News Date

Young scien­ti­sts from NCBJ have obta­ined pre­sti­gious funds to con­duct their work. Seba­stian Tro­ja­nowski, PhD, con­duc­ting the­ore­ti­cal rese­arch, inc­lu­ding rela­ted to the mystery of dark mat­ter, has rece­ived a scho­lar­ship from the Mini­ster of Science and Higher Edu­ca­tion for out­stan­ding young scien­ti­sts. Łukasz Bar­to­sik, PhD Eng, rece­ived a NCN Minia­tura grant for the study of new amino acid-based detec­tors. As part of the NCN Pre­lu­dium grant, Tomasz Kwiat­kow­ski, MSc Eng, will model tur­bu­lent flows of coolant in reac­tor fuel car­trid­ges.

Seba­stian Tro­ja­nowski, PhD, is a gra­du­ate of the MISMaP Col­lege of the Uni­ver­sity of War­saw, where he ear­ned him­self a maste­r’s degree in phy­sics and che­mi­stry and a bache­lo­r’s degree in mathe­ma­tics. He asso­cia­ted his fur­ther career deve­lop­ment with the group for the­ore­ti­cal ele­men­tary par­ticle phy­sics in NCBJ, where he also defen­ded his docto­ral dis­ser­ta­tion with a distinc­tion. Since then, he has been asso­cia­ted with the The­ore­ti­cal Phy­sics Divi­sion at the NCBJ Basic Rese­arch Depart­ment. As a scho­lar­ship hol­der of the Mobi­lity Plus pro­gram, he went on a two-year intern­ship at the Uni­ver­sity of Cali­for­nia in Irvine, USA. Cur­ren­tly he is on a simi­lar intern­ship on the Uni­ver­sity of Shef­field in the UK.

In his scien­ti­fic work, Tro­ja­nowski, PhD, focu­ses on various aspects of phy­sics on the smal­lest scale of the so-cal­led ele­men­tary par­tic­les. He con­ducts the­ore­ti­cal rese­arch, but values the clo­sest possi­ble con­tact with expe­ri­mental phy­si­ci­sts, he would always like to be close to a possi­ble breakthro­ugh scien­ti­fic disco­ve­ries. He is one of the four ori­gi­na­tors of the new expe­ri­ment (cal­led FASER) at the Large Hadron Col­li­der faci­lity. The expe­ri­ment will focus on sear­ching for tra­ces of the so-cal­led new phy­sics, going bey­ond or pre­vious our pre­vious know­ledge of mat­ter, as well as on ana­ly­sing the pro­per­ties of the so-cal­led neu­trino. In his rese­arch, Tro­ja­nowsk, PhD, also deals with the issue of dark mat­ter, which is one of the domi­nant com­po­nents of the uni­verse that sur­ro­und us, altho­ugh its nature rema­ins a mystery.

Łukasz Bar­to­sik, PhD Eng, obta­ined his docto­rate in che­mi­stry at the Insti­tute of Phy­si­cal Che­mi­stry of the Polish Aca­demy of Scien­ces and cur­ren­tly leads the Radio­che­mi­stry Depart­ment at the NCBJ Divi­sion of Reac­tor Rese­arch. His rese­arch, plan­ned as part of the Minia­tura pro­ject, will check whe­ther amino acids other than ala­nine can be used as a gamma radia­tion detec­tors and dosi­me­ters.

The prin­ci­ple behind the usage of amino acids in pas­sive detec­tors is to break the C-N bond in the com­po­und and cre­ate a sta­ble radi­cal, whose struc­ture and quan­tity is deter­mined by means of EPR spec­tro­scopy (elec­tron para­ma­gne­tic reso­nance). Amino acid-based detec­tors can poten­tially be used in bio­lo­gi­cal rese­arch or medi­cine (e. g. BNCT the­rapy). The team led by Dr Bar­to­sik intends to carry out rese­arch cen­tred aro­und ana­ly­sing fac­tors, such as the impact of the radi­cal struc­ture on the inten­sity and dura­bi­lity of the signal (the more sta­ble the radi­cal, the signal sho­uld be more intense and sta­ble over time), the impact of the radi­cal struc­ture on the line­arity of the detec­tor, as well as the impact of sub­sti­tu­ents on the radi­cal’s sta­bi­lity. The rese­arch has two main trends: quali­ta­tive, which con­si­sts of deter­mi­ning the struc­ture of the resul­ting radi­cal and com­pa­ring it with the simu­la­tions of the expec­ted struc­ture, and quan­ti­ta­tive, in which the rese­archers exa­mine the rela­tionship between the dose and the read signal, espe­cially after a lon­ger time.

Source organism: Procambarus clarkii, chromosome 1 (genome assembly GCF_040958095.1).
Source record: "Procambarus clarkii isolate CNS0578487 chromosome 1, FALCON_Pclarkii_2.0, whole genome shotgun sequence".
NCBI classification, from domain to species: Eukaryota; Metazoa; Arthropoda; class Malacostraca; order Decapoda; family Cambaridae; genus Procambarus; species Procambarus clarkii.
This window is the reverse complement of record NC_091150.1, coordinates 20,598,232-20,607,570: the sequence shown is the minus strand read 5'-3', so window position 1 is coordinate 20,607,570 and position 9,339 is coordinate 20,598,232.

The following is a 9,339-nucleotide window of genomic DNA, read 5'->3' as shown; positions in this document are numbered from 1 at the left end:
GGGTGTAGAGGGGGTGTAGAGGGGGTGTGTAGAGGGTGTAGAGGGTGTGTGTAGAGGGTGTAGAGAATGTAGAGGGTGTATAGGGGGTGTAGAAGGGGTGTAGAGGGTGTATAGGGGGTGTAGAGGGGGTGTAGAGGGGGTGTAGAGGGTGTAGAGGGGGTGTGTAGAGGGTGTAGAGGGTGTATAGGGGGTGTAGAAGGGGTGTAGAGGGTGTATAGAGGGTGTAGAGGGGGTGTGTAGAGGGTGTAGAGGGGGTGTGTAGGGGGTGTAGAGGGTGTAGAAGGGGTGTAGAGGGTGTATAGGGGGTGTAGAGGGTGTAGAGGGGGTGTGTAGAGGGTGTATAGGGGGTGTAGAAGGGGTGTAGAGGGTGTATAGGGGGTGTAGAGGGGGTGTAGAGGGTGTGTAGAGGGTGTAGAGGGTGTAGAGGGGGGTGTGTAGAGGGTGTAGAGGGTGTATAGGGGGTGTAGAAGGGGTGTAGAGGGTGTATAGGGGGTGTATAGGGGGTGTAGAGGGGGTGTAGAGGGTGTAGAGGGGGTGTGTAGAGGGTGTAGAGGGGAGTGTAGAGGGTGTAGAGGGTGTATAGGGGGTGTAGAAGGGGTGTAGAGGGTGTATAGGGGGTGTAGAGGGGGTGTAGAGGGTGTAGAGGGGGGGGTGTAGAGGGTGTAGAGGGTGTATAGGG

Tomasz Kwiat­kow­ski, MSc Eng, works at the Divi­sion of Nuc­lear Energy and Envi­ron­men­tal Stu­dies in the NCBJ Depart­ment of Com­plex Systems. He sub­mit­ted a pro­ject titled „The use of LES and hybrid tur­bu­lent models for pre­cise pre­dic­tions of coolant flow and heat exchange in tigh­tly pac­ked fuel car­trid­ges” to the Pre­lu­dium com­pe­ti­tion.

One of the basic aspects of safe ope­ra­tion of a nuc­lear reac­tor is the effec­tive remo­val of accu­mu­la­ted heat inside the reac­tor. The most com­monly used reac­tor coolant is water, altho­ugh there are also desi­gns that use liquid metals or gases. A coolant – regar­dless of its type – does not flow uni­formly thro­ugh the space inside the core. The actual flow is full of distur­ban­ces in the form of local tur­bu­lences. Cur­ren­tly, the tools at our dispo­sal are not able to per­fec­tly simu­late the tur­bu­lence of the flow, which is nature is a very com­plex three-dimen­sio­nal phe­no­me­non. The­re­fore, the models that scien­ti­sts and engi­ne­ers use must be pro­perly veri­fied and impro­ved. It is par­ti­cu­larly impor­tant to be able to cor­rec­tly describe the flow and heat exchange in fuel car­trid­ges using advan­ced nume­ri­cal simu­la­tions.

The main pur­pose of the rese­arch pro­po­sed in MSc Eng Kwiat­kow­ski’s pro­ject is the vali­da­tion and/or cali­bra­tion of ava­ila­ble and com­monly used tur­bu­lence models. The imple­men­ta­tion of this pro­ject will deter­mine how good the low-order tur­bu­lent models are cur­ren­tly in rela­tion to model­ling coolant flow and heat exchange in tigh­tly pac­ka­ged fuel car­trid­ges. The author pre­dicts, that as a con­se­qu­ence a set of so-cal­led best prac­ti­ces will be pro­po­sed, i. e. indi­ca­tions of how such ana­ly­ses sho­uld be car­ried out. As a result, the scien­ti­fic com­mu­nity, nuc­lear engi­ne­ers, but also eve­ry­one invo­lved in nume­ri­cal fluid mecha­nics will rece­ive an impro­ved tool to obtain more relia­ble results.